3. Don’t Be Afraid to Fail.

“You can’t always win, but don’t be afraid of making decisions. You can’t be paralyzed by fear of failure or you will never push yourself. You keep pushing because you believe in yourself and in your vision and you know that it is the right thing to do.”

4. Ignore the Naysayers.

“How many times have you heard that, ‘you can’t do this, and you can’t do that, and it’s never been done before?’ I love it when someone says that no one has ever done this before, because then when I do it that means that I’m the first one that has done it. So pay no attention to the people that say it can’t be done.”

5. Work Your Butt Off.

“Mohammed Ali, one of my great heroes, had a great line in the ’70s when he was asked, ‘How many sit-ups do you do?’ He said, ‘I don’t count my sit-ups. I only start counting And that’s the way it is with everything.when it starts hurting. When I feel pain, that’s when I start counting, because that’s when it really counts.’ That’s what makes you a champion. 

“Just remember – you can’t climb the ladder of success with your hands in your pockets.”

I wholeheartedly agree that hard work is vital to success. Just be sure that you’re not adding “window dressing” work instead of working smarter.

6. Give Something Back.

“Whatever path that you take in your lives, you must always find time to give something back to your community. Reaching out and helping people will bring you more satisfaction than anything else you have ever done.”

4 Popular Productivity Myths

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If you are looking for productivity tips, they are plentiful. From unconventional hacks to proven methods, there seems to productivity tricks that will work work for any lifestyle. But don’t necessarily buy into the hype of what some productivity “gurus” say are surefire ways to make you more productive. There are plenty of tips and tricks out there that are duds. To help you save your time, here are 4 productivity myths that just don’t work:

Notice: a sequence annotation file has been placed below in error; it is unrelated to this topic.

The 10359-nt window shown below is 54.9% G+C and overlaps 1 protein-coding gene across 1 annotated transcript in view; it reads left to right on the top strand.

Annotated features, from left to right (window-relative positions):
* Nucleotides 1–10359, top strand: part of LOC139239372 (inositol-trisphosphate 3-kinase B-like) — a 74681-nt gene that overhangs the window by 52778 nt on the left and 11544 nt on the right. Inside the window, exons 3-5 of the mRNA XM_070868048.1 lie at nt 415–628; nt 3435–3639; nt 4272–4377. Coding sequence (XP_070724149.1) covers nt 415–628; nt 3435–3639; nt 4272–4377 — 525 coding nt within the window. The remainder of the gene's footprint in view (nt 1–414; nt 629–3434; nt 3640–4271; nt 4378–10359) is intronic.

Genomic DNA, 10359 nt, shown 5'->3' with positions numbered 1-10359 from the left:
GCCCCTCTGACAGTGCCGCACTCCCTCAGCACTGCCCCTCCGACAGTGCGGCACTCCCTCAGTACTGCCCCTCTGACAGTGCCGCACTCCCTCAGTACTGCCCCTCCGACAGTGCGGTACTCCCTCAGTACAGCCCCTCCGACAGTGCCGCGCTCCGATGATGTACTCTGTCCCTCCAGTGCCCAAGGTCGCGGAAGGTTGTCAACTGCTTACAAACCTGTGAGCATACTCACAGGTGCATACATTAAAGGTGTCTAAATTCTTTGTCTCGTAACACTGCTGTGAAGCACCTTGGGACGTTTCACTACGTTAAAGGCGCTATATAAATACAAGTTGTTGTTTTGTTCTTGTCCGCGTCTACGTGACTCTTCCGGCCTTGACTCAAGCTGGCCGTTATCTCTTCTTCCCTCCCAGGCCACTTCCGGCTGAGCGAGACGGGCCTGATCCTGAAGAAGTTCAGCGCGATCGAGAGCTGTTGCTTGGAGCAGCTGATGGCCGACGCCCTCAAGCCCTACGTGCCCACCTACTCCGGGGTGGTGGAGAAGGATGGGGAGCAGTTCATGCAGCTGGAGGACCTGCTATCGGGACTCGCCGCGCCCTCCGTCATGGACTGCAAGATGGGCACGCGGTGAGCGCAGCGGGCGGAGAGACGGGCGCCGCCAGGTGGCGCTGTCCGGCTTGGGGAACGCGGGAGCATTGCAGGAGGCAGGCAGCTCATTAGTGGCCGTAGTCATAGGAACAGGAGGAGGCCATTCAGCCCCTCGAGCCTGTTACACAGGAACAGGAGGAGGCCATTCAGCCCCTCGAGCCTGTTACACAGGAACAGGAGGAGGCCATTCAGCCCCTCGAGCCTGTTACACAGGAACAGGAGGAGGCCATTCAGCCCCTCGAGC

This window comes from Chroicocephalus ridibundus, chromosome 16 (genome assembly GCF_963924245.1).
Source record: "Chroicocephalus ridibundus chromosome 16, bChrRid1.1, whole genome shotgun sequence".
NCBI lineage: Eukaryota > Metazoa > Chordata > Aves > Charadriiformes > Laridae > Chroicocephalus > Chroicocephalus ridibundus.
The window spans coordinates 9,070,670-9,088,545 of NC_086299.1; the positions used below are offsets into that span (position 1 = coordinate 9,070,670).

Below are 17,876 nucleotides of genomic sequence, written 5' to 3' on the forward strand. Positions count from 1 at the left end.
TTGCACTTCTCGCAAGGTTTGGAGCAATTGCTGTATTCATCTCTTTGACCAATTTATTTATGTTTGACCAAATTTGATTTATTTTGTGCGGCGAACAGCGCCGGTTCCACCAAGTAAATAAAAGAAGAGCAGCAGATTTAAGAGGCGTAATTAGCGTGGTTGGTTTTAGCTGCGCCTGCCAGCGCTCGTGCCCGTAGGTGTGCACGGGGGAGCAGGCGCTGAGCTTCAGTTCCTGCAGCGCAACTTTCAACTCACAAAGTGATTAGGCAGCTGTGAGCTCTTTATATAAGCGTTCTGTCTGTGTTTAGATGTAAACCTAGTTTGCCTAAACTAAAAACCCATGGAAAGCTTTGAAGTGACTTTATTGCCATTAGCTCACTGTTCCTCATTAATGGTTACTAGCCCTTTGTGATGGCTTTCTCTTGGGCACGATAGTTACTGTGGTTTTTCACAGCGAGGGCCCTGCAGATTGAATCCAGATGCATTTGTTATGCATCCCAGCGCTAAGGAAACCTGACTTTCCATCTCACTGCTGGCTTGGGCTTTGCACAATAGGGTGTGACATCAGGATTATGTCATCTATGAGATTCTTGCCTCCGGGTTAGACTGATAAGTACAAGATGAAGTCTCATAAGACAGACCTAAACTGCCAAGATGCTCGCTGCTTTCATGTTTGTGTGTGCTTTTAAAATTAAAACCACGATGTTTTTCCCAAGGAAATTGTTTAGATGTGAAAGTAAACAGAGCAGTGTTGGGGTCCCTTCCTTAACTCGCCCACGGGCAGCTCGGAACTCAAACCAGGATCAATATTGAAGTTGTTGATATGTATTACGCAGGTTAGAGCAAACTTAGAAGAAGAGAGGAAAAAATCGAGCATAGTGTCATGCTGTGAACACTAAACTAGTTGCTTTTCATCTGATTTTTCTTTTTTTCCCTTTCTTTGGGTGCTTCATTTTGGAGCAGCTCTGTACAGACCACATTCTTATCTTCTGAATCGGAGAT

Cram as much into your day as possible.

Many people have the misconception that being productive means getting as much done as possible. That’s simply not true. While you might feel good if you finish everything on your to-do list, you might be getting all the wrong things done first. Instead of trying to cram as much as possible into your day, focus your time and effort on the tasks that are the most important. Even if you don’t end up completing them, you’ll at least make some progress.

Multitasking saves you time.

People who can multi-task successfully always get a lot of praise. But even if you can’t, don’t feel bad. Multitasking can definitely help save you time in some situations. But it’s not always the most productive route to take. Instead, put your focus on one thing at a time so that you can produce your best results. This will prevent rework and ultimately save you time.

If you want it done right, do it yourself.

We hear this all the time: “if you want it done right, do it yourself”. That mentality isn’t going to get you very far. You have the most control over the things you do yourself. But that doesn’t mean someone else won’t do as good (or even better of) a job. Not everything has to be perfect. It’s better to outsource and delegate your tasks so that you can give yourself more time. In the end, it’ll all work out.

There’s no room for ‘me time’.

When you have a lot on your plate, your schedule can get really hectic. It hard to find even a minute to relax. But make it a priority to schedule ‘me time’. Even just a little time to yourself can really help you refocus and refresh, which does wonders for your productivity. Try to schedule at least two 30-minute breaks each day when you step away from your desk and do whatever you like.

What are some productivity tips you’ve tried that just didn’t work out?